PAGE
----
Oceania’s new Marina is a fine addition to its small fleet. The enhancements are impressive; two new dining concepts, spacious bathtubs, an excellent performance space, bigger pool, wonderful artworks and a culinary school set it apart from its smaller siblings. But not everything has gone to plan.
For example, the library area borrowed from the smaller ships has been split into a new reading area and coffee bar and neither work.
But what Marina gains in the excellence of its facilities, it loses in hospitality and service excellence. It accommodates almost twice as many passengers as its other ships and this seemed to me to be the source of its problems.
The pinch points that all cruise ships encounter as passengers congregate was never an issue on Insignia. It’s a major problem on Marina. We never had to queue on Insignia. On Marina queuing was the norm for the Terrace Café breakfast, Grand Dining Room dinner and tendering.
Transporting 650 passengers by tender or bus was largely hassle-free on Insignia but seemed a huge logistical issue on Marina.
The tenders themselves are badly cramped and ill-designed. On Insignia there was a constant relay of tenders but on Marina the policy seemed to be to fill a tender to capacity and only then, send out another.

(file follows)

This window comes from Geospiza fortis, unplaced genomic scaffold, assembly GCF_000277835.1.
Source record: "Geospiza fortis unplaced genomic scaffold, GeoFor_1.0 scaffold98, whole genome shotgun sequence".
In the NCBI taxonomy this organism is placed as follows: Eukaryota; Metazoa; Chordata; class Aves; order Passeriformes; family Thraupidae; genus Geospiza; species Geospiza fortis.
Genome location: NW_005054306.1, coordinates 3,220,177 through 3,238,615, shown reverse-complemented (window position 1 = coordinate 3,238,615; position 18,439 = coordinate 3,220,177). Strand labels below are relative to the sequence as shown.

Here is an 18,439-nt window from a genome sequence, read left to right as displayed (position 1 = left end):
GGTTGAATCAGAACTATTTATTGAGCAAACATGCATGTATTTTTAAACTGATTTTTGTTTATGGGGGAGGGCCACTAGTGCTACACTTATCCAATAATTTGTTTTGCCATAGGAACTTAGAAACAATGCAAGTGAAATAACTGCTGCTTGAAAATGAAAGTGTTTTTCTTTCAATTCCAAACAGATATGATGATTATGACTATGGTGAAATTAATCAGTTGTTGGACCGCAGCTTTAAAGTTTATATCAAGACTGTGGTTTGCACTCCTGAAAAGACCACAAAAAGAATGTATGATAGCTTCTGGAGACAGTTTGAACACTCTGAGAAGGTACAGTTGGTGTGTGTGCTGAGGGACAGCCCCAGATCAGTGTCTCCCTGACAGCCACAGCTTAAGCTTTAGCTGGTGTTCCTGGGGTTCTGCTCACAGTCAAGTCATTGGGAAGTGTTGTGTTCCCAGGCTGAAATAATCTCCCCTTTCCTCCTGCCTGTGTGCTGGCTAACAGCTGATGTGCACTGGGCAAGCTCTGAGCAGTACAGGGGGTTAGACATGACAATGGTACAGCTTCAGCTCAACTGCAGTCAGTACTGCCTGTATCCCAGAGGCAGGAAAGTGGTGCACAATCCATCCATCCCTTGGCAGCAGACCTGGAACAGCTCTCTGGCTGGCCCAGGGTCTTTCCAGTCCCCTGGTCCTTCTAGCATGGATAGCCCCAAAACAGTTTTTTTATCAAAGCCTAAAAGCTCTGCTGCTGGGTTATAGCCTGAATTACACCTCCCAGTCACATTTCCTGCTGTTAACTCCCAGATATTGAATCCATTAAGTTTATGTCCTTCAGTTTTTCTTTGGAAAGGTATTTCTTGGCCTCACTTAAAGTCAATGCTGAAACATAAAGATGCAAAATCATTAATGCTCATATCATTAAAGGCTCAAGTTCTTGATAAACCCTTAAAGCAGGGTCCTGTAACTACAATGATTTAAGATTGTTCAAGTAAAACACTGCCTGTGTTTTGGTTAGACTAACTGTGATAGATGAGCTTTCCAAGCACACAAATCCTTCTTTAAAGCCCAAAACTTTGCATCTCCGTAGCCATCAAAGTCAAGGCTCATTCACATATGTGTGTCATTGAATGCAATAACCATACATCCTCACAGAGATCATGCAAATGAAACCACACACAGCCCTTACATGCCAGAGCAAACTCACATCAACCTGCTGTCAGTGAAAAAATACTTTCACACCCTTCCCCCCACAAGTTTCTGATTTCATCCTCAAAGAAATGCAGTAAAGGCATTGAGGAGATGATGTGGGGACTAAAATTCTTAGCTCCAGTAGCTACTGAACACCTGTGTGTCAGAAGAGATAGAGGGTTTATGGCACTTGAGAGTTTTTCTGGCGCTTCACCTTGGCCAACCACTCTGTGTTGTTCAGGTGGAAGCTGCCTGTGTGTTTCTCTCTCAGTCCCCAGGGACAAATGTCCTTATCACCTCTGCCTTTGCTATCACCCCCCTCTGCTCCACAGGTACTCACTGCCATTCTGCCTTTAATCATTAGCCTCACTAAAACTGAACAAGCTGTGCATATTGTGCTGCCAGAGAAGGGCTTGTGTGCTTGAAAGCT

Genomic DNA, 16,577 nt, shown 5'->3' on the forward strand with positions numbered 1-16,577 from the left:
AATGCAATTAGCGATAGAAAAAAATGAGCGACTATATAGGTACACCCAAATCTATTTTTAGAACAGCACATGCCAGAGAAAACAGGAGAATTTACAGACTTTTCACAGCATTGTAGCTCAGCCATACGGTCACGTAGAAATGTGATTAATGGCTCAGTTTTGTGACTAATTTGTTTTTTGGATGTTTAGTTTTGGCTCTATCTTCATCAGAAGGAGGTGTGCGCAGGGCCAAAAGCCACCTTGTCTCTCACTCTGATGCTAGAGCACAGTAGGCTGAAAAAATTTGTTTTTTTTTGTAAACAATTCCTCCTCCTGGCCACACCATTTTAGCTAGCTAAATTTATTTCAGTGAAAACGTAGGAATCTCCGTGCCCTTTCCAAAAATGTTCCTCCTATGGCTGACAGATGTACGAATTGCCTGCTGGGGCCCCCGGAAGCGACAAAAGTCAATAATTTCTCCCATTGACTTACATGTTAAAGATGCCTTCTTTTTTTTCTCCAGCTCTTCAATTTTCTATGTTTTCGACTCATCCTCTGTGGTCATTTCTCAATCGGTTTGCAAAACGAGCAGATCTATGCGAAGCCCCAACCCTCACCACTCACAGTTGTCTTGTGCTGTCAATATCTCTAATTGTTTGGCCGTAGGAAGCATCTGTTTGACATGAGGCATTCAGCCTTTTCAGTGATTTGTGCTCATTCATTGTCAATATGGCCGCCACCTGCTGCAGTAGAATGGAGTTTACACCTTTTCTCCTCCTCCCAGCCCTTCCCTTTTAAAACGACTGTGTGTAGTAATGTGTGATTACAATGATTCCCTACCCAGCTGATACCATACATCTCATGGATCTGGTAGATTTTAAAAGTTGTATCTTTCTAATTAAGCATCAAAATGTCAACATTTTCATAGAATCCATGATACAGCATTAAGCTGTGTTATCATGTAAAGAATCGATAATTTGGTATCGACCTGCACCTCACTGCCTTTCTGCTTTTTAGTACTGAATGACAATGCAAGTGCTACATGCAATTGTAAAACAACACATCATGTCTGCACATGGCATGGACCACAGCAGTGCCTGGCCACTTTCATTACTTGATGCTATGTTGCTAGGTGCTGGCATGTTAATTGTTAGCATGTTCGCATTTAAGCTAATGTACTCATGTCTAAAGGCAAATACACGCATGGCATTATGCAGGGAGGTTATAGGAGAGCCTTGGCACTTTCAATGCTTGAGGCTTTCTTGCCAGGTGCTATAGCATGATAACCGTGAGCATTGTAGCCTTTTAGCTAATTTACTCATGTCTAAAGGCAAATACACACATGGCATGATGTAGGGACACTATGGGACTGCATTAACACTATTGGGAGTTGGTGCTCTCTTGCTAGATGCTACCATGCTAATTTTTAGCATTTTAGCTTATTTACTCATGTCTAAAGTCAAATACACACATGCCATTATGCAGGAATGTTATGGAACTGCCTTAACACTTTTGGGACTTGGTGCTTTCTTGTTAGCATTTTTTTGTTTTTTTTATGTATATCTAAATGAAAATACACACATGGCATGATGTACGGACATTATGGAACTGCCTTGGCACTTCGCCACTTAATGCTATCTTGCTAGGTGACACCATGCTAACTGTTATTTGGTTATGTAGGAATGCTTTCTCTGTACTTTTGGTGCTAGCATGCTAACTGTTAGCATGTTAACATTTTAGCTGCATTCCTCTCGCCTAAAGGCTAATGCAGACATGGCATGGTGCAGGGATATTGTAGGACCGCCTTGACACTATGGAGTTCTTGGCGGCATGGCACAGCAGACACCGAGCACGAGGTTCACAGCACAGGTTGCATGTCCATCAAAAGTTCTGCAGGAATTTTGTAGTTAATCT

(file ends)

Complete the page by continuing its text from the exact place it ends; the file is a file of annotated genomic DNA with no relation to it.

Port side buses were the same. Passenger queues just to board the infrequent buses at the container ports sometimes took an hour.
In time, Oceania may find itself squeezed. It is pretty dismissive of independent travellers in terms of convenience and meaningful information. And at the same time, punishing those wishing to book excursions with excessive pricing. An Oceania excursion around Guernsey costs $100. A local bus costs just £1.
Oceania also seems to be playing a dangerous game in its literal descripton of destinations. Dover is described as London; Bordeaux is Le Verdon – 100 km away.Passengers become irritated on realising they are stranded a distance from their perceived port of call. Sometimes disembarking did not take place until 11am and naturally pre-booked excursions had priority. Therefore independent travellers sometimes did not get off the ship until an hour later, constricting time at the destination.
In most instances the ports were not attractive harbours. They were featureless container/car ferry ports with little appeal. Perhaps the smaller Oceania ships can access more attractive ports more easily for either docking or fast tendering.
The result of all these compounded frustrations seemed to generate a general exasperation amongst passengers, which in turn affected the crew who seemed lacking in confidence. Each was comfortable in their own narrow sphere of work, but could not respond to issues outside their responsibility.
In the smaller Oceania ships there was a real sense of community, amongst both crew and passengers. On Marina this was not apparent and relationships that would naturally develop, were absent.
Marina is therefore an unbalanced ship. It is much improved and more elegant than its smaller siblings but nothing like as satisfying. My advice would be to stick to those smaller vessels until Marina is able to redress its service delivery.